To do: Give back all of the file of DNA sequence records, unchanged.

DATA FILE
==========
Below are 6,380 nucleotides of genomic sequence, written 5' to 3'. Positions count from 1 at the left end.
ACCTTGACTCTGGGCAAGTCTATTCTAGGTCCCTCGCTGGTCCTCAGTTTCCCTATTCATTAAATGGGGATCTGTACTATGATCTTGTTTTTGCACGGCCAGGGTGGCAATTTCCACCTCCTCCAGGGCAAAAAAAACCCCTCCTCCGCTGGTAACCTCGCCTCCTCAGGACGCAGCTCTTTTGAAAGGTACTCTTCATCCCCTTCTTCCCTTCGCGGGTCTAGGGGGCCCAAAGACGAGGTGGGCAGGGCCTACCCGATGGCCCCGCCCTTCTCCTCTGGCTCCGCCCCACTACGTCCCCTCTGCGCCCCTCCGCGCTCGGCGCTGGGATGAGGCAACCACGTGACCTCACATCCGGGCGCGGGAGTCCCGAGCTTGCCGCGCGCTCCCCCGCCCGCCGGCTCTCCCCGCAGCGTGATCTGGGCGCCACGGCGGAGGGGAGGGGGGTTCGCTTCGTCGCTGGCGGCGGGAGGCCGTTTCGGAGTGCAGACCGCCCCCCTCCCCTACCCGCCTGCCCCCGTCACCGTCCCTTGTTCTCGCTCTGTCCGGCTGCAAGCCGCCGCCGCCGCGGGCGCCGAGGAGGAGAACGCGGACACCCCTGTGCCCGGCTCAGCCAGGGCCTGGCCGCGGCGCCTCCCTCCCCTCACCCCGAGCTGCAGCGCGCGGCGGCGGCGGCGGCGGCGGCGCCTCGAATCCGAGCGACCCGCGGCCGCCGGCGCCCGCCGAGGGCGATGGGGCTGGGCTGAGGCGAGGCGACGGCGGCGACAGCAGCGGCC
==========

Below are 6,380 nucleotides of genomic sequence, written 5' to 3'. Positions count from 1 at the left end.
ACCTTGACTCTGGGCAAGTCTATTCTAGGTCCCTCGCTGGTCCTCAGTTTCCCTATTCATTAAATGGGGATCTGTACTATGATCTTGTTTTTGCACGGCCAGGGTGGCAATTTCCACCTCCTCCAGGGCAAAAAAAACCCCTCCTCCGCTGGTAACCTCGCCTCCTCAGGACGCAGCTCTTTTGAAAGGTACTCTTCATCCCCTTCTTCCCTTCGCGGGTCTAGGGGGCCCAAAGACGAGGTGGGCAGGGCCTACCCGATGGCCCCGCCCTTCTCCTCTGGCTCCGCCCCACTACGTCCCCTCTGCGCCCCTCCGCGCTCGGCGCTGGGATGAGGCAACCACGTGACCTCACATCCGGGCGCGGGAGTCCCGAGCTTGCCGCGCGCTCCCCCGCCCGCCGGCTCTCCCCGCAGCGTGATCTGGGCGCCACGGCGGAGGGGAGGGGGGTTCGCTTCGTCGCTGGCGGCGGGAGGCCGTTTCGGAGTGCAGACCGCCCCCCTCCCCTACCCGCCTGCCCCCGTCACCGTCCCTTGTTCTCGCTCTGTCCGGCTGCAAGCCGCCGCCGCCGCGGGCGCCGAGGAGGAGAACGCGGACACCCCTGTGCCCGGCTCAGCCAGGGCCTGGCCGCGGCGCCTCCCTCCCCTCACCCCGAGCTGCAGCGCGCGGCGGCGGCGGCGGCGGCGGCGCCTCGAATCCGAGCGACCCGCGGCCGCCGGCGCCCGCCGAGGGCGATGGGGCTGGGCTGAGGCGAGGCGACGGCGGCGACAGCAGCGGCC